There is a terrible, old joke about a church and their new pastor: “A much-anticipated pastor finally arrived at her new church. As usually seems to be the case, several of the Great Old Saints of the church had conveniently waited for their new pastor’s arrival before they died. Consequently, in her first four weeks as their pastor, she did eight funerals. She did not have time to write her regular Sunday Sermons. So she used the same sermon from her first Sunday – three more times. The Session went to the Committee on Ministry, complaining that this new pastor had used the same sermon four times in a row. So their COM liaison asked what the sermon was about. The Session couldn’t exactly remember; they scratched their heads and hemmed and hawed – but they really couldn’t remember. The COM representative told the elders, “Then let her preach it one more time.””

Paul likely wrote this letter to the church at Thessalonica about twenty years after Christ’s death and resurrection. This many centuries later, we need to hear this word preached at least one more time: “God will bring with him those who have died” and “we will be with the Lord forever”. So on this day, which seems to be all about this church and all about the here-and-now of this new relationship – let us remember that it is actually all about God’s Kingdom (not the church) and all about the now-and-not yet of God’s eternal reign in our lives.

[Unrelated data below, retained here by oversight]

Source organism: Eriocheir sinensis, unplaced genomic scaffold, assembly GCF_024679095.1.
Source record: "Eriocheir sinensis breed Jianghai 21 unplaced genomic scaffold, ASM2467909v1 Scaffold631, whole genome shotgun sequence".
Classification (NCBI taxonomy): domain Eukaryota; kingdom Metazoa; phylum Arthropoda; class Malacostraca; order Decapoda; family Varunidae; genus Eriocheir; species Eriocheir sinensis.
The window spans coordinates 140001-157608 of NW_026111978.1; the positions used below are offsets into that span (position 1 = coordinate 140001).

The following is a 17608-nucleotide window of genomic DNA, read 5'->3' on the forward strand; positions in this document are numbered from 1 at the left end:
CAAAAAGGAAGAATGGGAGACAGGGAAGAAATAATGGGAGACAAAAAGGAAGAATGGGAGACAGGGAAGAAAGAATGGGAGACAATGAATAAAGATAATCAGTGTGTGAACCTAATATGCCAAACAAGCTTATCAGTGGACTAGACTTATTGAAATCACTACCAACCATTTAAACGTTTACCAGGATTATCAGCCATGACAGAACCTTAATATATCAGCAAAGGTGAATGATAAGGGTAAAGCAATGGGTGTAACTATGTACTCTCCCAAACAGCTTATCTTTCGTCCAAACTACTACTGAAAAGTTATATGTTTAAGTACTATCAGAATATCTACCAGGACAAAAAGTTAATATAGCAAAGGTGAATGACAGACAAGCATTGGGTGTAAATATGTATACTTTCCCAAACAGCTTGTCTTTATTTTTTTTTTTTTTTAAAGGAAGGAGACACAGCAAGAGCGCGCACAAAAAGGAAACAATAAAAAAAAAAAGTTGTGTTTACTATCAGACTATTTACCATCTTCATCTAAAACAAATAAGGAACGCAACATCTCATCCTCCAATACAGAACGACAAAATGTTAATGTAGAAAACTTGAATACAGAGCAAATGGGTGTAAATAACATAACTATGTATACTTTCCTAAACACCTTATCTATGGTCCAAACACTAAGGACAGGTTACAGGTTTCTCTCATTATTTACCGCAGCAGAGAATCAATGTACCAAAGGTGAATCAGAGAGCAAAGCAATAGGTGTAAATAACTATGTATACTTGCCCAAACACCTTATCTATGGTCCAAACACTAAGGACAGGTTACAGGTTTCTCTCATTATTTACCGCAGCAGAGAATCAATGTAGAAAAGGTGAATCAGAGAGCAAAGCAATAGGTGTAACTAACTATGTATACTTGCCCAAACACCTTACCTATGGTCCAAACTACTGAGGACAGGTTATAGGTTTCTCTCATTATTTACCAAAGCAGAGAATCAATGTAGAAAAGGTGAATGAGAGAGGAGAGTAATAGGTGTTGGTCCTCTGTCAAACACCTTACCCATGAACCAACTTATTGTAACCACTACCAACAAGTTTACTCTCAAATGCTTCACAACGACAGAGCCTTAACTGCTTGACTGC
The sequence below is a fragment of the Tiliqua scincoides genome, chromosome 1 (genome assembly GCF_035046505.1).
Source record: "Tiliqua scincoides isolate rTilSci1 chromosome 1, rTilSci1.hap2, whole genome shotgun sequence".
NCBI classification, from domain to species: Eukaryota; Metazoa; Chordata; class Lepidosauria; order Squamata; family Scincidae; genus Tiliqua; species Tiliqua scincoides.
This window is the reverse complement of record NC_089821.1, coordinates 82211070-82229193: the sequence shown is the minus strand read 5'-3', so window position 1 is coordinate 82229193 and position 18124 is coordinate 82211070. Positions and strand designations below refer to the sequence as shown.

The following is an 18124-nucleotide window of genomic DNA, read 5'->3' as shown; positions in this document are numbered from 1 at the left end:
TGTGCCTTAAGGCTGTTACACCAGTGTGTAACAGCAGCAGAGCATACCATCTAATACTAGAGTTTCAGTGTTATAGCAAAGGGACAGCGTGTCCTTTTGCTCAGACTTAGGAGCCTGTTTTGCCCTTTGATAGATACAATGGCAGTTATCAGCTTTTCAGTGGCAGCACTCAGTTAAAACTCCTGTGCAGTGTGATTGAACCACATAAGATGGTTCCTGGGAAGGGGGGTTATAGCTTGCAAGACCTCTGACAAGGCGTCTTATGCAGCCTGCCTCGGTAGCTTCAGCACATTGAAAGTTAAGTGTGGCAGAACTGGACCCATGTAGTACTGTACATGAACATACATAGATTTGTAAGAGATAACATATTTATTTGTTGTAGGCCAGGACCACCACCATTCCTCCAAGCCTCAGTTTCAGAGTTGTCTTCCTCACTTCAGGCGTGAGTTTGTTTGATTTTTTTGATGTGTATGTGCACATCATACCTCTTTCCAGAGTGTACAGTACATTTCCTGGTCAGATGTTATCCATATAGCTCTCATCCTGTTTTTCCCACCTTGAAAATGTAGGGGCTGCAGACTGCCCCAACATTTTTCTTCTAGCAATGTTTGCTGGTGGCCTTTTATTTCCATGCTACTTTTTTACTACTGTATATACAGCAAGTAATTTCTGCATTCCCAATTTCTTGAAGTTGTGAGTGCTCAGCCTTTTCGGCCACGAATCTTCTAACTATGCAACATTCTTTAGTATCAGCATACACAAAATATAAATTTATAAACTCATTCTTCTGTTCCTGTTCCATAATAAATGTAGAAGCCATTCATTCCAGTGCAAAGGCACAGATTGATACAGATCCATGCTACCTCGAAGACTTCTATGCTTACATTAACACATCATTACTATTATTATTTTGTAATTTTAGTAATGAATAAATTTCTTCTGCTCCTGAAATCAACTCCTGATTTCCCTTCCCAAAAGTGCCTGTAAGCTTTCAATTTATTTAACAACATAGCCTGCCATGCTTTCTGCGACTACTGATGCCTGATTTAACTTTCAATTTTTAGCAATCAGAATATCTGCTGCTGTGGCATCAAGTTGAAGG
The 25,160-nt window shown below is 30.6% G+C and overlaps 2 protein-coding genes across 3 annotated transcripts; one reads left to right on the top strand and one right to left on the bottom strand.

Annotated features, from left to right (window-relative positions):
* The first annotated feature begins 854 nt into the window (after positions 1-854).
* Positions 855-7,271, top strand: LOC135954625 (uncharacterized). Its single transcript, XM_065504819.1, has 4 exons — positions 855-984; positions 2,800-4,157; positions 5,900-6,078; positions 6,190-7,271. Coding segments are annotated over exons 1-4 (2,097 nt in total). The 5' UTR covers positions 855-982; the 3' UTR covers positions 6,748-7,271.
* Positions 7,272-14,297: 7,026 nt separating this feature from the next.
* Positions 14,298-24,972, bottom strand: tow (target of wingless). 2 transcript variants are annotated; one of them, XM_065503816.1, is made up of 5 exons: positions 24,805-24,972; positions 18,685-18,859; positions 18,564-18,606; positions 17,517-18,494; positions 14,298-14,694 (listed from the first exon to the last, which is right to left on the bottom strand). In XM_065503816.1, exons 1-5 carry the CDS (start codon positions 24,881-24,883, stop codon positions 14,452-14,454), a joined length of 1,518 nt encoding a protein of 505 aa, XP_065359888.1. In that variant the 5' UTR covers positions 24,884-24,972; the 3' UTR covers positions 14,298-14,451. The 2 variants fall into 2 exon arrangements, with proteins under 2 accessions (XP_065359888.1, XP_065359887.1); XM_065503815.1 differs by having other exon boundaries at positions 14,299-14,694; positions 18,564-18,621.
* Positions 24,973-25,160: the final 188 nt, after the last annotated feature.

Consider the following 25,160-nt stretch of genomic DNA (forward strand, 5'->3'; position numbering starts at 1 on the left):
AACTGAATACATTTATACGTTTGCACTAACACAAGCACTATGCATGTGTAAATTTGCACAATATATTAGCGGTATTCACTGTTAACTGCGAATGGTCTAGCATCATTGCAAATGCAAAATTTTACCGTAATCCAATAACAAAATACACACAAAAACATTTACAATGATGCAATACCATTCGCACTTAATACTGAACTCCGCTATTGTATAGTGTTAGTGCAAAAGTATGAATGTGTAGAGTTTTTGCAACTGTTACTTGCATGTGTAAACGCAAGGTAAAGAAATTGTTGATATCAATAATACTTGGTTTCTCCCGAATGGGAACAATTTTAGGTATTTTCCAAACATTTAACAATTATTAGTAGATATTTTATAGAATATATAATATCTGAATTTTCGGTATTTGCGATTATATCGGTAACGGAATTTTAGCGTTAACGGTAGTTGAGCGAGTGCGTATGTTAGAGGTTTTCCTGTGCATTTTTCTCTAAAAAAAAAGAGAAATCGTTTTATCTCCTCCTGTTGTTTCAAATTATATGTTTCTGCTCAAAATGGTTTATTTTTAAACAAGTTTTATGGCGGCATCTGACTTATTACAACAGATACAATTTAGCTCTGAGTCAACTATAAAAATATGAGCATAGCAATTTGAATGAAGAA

The next year will be an exciting one for this congregation and its pastor. It will also be hard – as you get to know one another better, there will be places of disagreement, instances of miscommunication and days where all involved will feel exhausted with the work of doing and being the church together. There will also be days when things just fit together and work. Like any long-lasting, enduring bond – this new creation that we are putting in place will take some time to feel right. Give each other enough care, enough space, and enough sunlight to grow together in the same direction. A marvelous entreaty, attributed to Philo of Alexandria, reminds us to ‘Be kind, for everyone you meet is fighting a great battle.’ So be gentle with one another. Remember that we all have the same goal in mind – that each church may be a place of healing, wholeness, family, courage and community. The psalmist prays: “Come,” my heart says, “See his face!” Your face, gracious God, do we seek. Amen.

 

Michelle Pred art

Amen and Amen.

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4 Responses to “Installations”

  1. Alex Says:

    I’m glad you found a picture of the Michelle Pred piece. This pic is much neater than the way is was shown in the film…

  2. Evonne Says:

    Great job Alex. I would love to hear you live someday.

  3. Matt Says:

    Good Word, Alex. Glad to hear that Mtn. Shadows and Rachel are on the way together.

  4. sheepdays Says:

    I love that quote at the end from Philo: “Be kind, for everyone you meet is fighting a great battle.” How many times have I been impatient with someone only to find later that there is a personal story that I don’t know about.